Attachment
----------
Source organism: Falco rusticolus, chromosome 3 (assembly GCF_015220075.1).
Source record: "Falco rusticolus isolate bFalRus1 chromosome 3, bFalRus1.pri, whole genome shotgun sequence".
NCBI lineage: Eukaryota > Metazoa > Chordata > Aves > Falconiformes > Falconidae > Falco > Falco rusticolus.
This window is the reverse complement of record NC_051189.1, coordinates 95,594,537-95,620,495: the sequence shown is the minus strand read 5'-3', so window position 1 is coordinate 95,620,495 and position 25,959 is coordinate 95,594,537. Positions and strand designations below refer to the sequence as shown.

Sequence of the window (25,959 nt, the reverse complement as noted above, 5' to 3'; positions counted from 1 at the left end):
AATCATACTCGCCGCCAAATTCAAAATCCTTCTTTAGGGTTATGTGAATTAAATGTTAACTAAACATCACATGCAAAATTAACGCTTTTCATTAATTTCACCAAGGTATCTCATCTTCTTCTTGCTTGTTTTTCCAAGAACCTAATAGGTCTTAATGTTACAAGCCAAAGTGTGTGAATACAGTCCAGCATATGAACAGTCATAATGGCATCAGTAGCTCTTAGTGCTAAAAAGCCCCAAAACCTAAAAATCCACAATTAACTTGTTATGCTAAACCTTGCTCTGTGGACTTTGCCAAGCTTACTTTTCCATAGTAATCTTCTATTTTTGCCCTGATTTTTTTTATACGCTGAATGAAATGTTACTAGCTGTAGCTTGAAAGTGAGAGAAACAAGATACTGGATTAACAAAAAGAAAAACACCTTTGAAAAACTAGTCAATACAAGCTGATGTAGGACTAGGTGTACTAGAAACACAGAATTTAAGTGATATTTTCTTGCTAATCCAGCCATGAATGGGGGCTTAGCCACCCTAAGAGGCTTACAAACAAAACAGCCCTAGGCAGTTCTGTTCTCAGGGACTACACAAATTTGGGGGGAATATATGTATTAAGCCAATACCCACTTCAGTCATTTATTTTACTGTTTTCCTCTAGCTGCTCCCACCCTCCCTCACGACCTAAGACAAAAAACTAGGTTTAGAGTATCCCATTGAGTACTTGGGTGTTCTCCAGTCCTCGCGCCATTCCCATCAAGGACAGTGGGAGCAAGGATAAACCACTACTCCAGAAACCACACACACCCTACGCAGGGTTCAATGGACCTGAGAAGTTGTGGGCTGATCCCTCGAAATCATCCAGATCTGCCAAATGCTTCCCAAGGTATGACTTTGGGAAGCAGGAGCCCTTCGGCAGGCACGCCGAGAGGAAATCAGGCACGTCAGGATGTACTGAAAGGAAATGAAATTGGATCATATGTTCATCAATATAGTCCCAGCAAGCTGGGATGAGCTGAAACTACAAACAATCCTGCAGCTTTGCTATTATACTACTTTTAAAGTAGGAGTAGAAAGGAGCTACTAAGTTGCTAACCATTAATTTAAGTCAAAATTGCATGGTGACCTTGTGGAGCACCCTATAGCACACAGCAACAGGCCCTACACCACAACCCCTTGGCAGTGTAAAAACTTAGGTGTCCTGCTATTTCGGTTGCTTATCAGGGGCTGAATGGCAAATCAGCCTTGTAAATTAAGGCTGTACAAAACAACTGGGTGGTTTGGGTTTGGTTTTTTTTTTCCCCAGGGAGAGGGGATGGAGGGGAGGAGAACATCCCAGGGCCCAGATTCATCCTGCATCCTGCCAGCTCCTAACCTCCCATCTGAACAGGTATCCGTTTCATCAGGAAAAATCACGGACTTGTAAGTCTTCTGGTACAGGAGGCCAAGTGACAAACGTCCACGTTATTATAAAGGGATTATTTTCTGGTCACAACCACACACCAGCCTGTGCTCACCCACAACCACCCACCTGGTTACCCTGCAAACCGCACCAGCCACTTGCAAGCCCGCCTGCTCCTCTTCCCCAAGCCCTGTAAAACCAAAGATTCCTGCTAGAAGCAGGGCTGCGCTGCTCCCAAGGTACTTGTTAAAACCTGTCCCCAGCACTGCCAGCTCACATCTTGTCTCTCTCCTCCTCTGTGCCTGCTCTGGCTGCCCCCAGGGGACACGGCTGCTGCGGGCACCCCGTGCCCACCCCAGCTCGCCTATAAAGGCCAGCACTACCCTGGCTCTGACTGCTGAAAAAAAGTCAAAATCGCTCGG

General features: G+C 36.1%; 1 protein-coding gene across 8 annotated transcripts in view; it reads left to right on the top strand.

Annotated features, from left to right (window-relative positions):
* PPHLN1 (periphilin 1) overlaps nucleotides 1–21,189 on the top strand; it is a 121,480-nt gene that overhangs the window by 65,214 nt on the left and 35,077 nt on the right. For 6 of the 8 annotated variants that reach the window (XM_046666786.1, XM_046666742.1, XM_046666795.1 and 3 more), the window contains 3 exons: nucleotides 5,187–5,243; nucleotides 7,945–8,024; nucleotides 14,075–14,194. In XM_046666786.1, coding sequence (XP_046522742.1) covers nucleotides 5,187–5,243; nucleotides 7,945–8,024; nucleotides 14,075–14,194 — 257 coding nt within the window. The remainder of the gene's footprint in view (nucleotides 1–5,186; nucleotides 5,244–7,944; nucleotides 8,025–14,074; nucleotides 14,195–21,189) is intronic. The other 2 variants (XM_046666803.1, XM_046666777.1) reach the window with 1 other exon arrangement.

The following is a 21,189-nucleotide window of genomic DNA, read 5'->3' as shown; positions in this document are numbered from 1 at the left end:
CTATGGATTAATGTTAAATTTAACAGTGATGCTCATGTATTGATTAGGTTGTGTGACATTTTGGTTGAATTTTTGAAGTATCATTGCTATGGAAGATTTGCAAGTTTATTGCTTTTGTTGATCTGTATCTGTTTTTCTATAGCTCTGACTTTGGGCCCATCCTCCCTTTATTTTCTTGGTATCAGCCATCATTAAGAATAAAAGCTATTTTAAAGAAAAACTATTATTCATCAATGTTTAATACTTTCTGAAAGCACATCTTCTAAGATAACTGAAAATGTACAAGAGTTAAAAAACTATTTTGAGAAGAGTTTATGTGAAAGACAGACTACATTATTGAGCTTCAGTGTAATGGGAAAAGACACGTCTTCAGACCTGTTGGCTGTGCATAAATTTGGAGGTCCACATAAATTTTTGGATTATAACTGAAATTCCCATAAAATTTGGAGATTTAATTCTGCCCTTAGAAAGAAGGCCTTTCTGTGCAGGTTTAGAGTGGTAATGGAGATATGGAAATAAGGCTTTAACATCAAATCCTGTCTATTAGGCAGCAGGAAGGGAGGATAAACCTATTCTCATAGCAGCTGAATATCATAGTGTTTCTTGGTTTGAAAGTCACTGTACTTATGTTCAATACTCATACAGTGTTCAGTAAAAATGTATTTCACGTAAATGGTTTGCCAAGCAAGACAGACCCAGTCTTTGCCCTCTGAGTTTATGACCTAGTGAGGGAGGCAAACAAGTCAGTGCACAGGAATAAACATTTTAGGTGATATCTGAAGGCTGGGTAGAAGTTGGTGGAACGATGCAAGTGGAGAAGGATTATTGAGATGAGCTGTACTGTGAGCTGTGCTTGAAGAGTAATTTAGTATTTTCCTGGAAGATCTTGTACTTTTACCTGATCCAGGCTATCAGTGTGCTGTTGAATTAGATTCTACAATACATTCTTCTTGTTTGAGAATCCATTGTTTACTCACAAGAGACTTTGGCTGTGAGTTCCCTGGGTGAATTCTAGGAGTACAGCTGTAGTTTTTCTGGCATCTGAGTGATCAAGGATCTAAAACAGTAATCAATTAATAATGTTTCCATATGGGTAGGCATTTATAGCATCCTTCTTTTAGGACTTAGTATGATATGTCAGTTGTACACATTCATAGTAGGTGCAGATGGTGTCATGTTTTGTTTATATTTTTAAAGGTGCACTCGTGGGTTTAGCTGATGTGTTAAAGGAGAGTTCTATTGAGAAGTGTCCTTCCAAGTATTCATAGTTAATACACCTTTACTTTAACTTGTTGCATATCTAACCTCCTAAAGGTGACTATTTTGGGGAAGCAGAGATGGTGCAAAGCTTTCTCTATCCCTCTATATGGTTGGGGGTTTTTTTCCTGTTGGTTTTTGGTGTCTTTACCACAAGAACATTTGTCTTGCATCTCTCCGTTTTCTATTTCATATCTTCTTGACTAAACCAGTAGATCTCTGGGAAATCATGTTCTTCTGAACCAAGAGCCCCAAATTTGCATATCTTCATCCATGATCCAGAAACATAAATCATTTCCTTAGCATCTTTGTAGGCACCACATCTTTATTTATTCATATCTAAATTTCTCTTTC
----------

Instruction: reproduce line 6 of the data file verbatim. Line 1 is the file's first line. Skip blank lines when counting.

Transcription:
AATCATACTCGCCGCCAAATTCAAAATCCTTCTTTAGGGTTATGTGAATTAAATGTTAACTAAACATCACATGCAAAATTAACGCTTTTCATTAATTTCACCAAGGTATCTCATCTTCTTCTTGCTTGTTTTTCCAAGAACCTAATAGGTCTTAATGTTACAAGCCAAAGTGTGTGAATACAGTCCAGCATATGAACAGTCATAATGGCATCAGTAGCTCTTAGTGCTAAAAAGCCCCAAAACCTAAAAATCCACAATTAACTTGTTATGCTAAACCTTGCTCTGTGGACTTTGCCAAGCTTACTTTTCCATAGTAATCTTCTATTTTTGCCCTGATTTTTTTTATACGCTGAATGAAATGTTACTAGCTGTAGCTTGAAAGTGAGAGAAACAAGATACTGGATTAACAAAAAGAAAAACACCTTTGAAAAACTAGTCAATACAAGCTGATGTAGGACTAGGTGTACTAGAAACACAGAATTTAAGTGATATTTTCTTGCTAATCCAGCCATGAATGGGGGCTTAGCCACCCTAAGAGGCTTACAAACAAAACAGCCCTAGGCAGTTCTGTTCTCAGGGACTACACAAATTTGGGGGGAATATATGTATTAAGCCAATACCCACTTCAGTCATTTATTTTACTGTTTTCCTCTAGCTGCTCCCACCCTCCCTCACGACCTAAGACAAAAAACTAGGTTTAGAGTATCCCATTGAGTACTTGGGTGTTCTCCAGTCCTCGCGCCATTCCCATCAAGGACAGTGGGAGCAAGGATAAACCACTACTCCAGAAACCACACACACCCTACGCAGGGTTCAATGGACCTGAGAAGTTGTGGGCTGATCCCTCGAAATCATCCAGATCTGCCAAATGCTTCCCAAGGTATGACTTTGGGAAGCAGGAGCCCTTCGGCAGGCACGCCGAGAGGAAATCAGGCACGTCAGGATGTACTGAAAGGAAATGAAATTGGATCATATGTTCATCAATATAGTCCCAGCAAGCTGGGATGAGCTGAAACTACAAACAATCCTGCAGCTTTGCTATTATACTACTTTTAAAGTAGGAGTAGAAAGGAGCTACTAAGTTGCTAACCATTAATTTAAGTCAAAATTGCATGGTGACCTTGTGGAGCACCCTATAGCACACAGCAACAGGCCCTACACCACAACCCCTTGGCAGTGTAAAAACTTAGGTGTCCTGCTATTTCGGTTGCTTATCAGGGGCTGAATGGCAAATCAGCCTTGTAAATTAAGGCTGTACAAAACAACTGGGTGGTTTGGGTTTGGTTTTTTTTTTCCCCAGGGAGAGGGGATGGAGGGGAGGAGAACATCCCAGGGCCCAGATTCATCCTGCATCCTGCCAGCTCCTAACCTCCCATCTGAACAGGTATCCGTTTCATCAGGAAAAATCACGGACTTGTAAGTCTTCTGGTACAGGAGGCCAAGTGACAAACGTCCACGTTATTATAAAGGGATTATTTTCTGGTCACAACCACACACCAGCCTGTGCTCACCCACAACCACCCACCTGGTTACCCTGCAAACCGCACCAGCCACTTGCAAGCCCGCCTGCTCCTCTTCCCCAAGCCCTGTAAAACCAAAGATTCCTGCTAGAAGCAGGGCTGCGCTGCTCCCAAGGTACTTGTTAAAACCTGTCCCCAGCACTGCCAGCTCACATCTTGTCTCTCTCCTCCTCTGTGCCTGCTCTGGCTGCCCCCAGGGGACACGGCTGCTGCGGGCACCCCGTGCCCACCCCAGCTCGCCTATAAAGGCCAGCACTACCCTGGCTCTGACTGCTGAAAAAAAGTCAAAATCGCTCGG